Americans were reading books before the first printing press was even invented. As people were reading, writers were forming. Ernest Hemingway was a man with a unique imagination, which was obsessed with violence, but with that and his fascination for the act of courage in a dangerous situation, it served as a basis for his most memorable books. Ernest Hemingway led a riveting life from birth to death. It had many ups and downs but his experiences are what made him the great author he became known to be.
Fitzgerald being one of the most famous writers of all times captivated many with his continuing autobiographical work. This most likely why he was so popular because of his skill at interpreting his real life into extravagant stories. Making those who could relate or not relate want to read his books. F. Scott Fitzgerald’s troubling yet extravagant lifestyle influenced his writing and attributed to his fame. His books continue to captivate readers everywhere many years after his death.
Washington, DC: Lancer Books Publishing, 1961. Day, Justin. An analysis of Ernest Hemingway. 02 Aug. 2001. http://www.teleport.com/~aaugiee/hemingway.shtml Dennis, Brian. “The True Gen, An Intimate Portrait of Hemingway by Those who Knew Him.” Grove Press 21 July.
Philadelphia: Chelsea House Publishers, 1999: 45-52. Wagner, Linda W. “The Poem of Santiago and Manolin” Modern Critical Interpretations: Ernest Hemingway’s The Old Man and the Sea. Ed. Harold Spreng 8 Bloom. Philadelphia: Chelsea House Publishers, 1999: 45-52.
Shmoop Editorial Team. "F. Scott Fitzgerald: Childhood." Shmoop.com. Shmoop University, Inc., 11 Nov. 2008. Web.
F. Scott Fitzgerald and His Novels: Parallels Between His Worlds of Fiction and Reality F. Scott Fitzgerald wrote about what he knew, giving readers a perfect reflection of America in the 1920’s, considering this, his fictional work is almost autobiographical in a sense. Although his topics were limited, they were written well because of his extensive knowledge of the time period, extensive knowledge of himself, and being able to express that through his writing. In his 1933 essay “One Hundred False Starts” F. Scott Fitzgerald describes how he repeatedly drew upon his own life experiences to create beautiful novels because doing so is most effective when trying to connect with the reader. He said: “Mostly, we authors must repeat ourselves, that’s the truth. We have two or three great and moving experiences in our lives.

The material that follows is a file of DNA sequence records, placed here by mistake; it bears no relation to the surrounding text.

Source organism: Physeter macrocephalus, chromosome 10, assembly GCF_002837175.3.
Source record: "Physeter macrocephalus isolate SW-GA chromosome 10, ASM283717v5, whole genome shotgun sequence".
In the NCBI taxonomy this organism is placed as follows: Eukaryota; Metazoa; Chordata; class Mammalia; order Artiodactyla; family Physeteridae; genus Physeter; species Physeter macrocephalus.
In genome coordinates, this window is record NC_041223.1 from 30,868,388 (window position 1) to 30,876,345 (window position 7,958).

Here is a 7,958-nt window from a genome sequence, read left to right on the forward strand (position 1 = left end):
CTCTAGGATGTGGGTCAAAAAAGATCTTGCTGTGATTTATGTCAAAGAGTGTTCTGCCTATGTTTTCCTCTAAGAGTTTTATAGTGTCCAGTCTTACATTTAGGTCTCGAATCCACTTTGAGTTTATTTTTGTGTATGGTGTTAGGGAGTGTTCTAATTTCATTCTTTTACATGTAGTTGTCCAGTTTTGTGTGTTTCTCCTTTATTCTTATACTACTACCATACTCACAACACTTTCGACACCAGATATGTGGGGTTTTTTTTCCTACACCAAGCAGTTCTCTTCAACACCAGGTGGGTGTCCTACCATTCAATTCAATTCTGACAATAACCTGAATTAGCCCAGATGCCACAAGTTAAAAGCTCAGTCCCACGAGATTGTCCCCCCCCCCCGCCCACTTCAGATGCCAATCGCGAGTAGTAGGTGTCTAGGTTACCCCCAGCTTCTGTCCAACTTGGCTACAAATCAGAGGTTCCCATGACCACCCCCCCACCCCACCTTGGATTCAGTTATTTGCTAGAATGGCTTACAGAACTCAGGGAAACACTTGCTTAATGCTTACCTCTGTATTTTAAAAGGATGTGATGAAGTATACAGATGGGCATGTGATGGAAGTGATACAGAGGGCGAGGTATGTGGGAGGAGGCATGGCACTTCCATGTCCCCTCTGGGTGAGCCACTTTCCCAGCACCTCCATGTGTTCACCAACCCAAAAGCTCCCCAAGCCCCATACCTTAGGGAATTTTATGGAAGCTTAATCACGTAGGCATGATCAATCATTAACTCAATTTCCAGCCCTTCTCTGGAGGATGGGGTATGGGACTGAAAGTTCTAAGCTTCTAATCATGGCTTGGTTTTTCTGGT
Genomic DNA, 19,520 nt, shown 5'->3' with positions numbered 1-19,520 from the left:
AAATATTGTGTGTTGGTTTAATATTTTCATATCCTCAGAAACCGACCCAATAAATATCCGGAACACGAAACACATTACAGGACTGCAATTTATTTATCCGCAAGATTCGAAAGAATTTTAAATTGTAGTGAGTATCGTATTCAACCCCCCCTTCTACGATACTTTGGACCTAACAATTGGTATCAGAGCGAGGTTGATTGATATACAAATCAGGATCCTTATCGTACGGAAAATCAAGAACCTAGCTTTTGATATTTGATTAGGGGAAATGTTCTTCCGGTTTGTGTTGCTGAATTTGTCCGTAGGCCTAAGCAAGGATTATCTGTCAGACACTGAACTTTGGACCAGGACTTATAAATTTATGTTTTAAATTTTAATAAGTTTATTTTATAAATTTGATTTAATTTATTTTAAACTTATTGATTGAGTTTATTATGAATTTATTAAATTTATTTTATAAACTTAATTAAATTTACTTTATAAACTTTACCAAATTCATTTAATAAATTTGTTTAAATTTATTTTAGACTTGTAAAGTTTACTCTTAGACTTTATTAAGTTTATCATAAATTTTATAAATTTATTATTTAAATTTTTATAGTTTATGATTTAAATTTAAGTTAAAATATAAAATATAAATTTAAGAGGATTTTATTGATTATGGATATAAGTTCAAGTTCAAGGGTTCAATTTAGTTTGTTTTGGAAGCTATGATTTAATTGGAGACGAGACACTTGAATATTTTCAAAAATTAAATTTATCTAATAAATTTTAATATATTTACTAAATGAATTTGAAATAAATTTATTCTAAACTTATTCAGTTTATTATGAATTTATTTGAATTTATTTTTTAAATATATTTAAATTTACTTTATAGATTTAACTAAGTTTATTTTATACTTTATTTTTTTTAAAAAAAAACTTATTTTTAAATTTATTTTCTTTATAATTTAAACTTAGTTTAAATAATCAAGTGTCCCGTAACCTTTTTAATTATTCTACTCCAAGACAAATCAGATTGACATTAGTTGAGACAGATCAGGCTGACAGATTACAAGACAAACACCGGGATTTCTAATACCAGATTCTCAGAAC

Ernest Hemingway (1899- 1961) and Sylvia Beach (1887-1962) both came to Paris from America with goals of reaching success. Although drastically different, each managed to achieve his or her goal on their own and with the support that the other gave, their goals became much easier to accomplish. Through the opportunities Beach provided, Hemingway transformed from an aspiring writer to a Nobel Prize winner in Literature. The influence of Sylvia Beach and her bookstore, Shakespeare and Company, provided to be the stepping-stone—through readily available novels to study and opportunities to meet other notable authors—Hemingway needed as a young, novice writer in Paris to flourish into the great American prose author that world sees him as today. Before Sylvia Beach launched Hemingway or any other new American writer, she herself started as an American along the Left Bank of Paris.
"Lewis Carroll Quotes." Shmoop.com. Shmoop University, Inc., 11 Nov. 2008. Web. 26 Feb. 2014.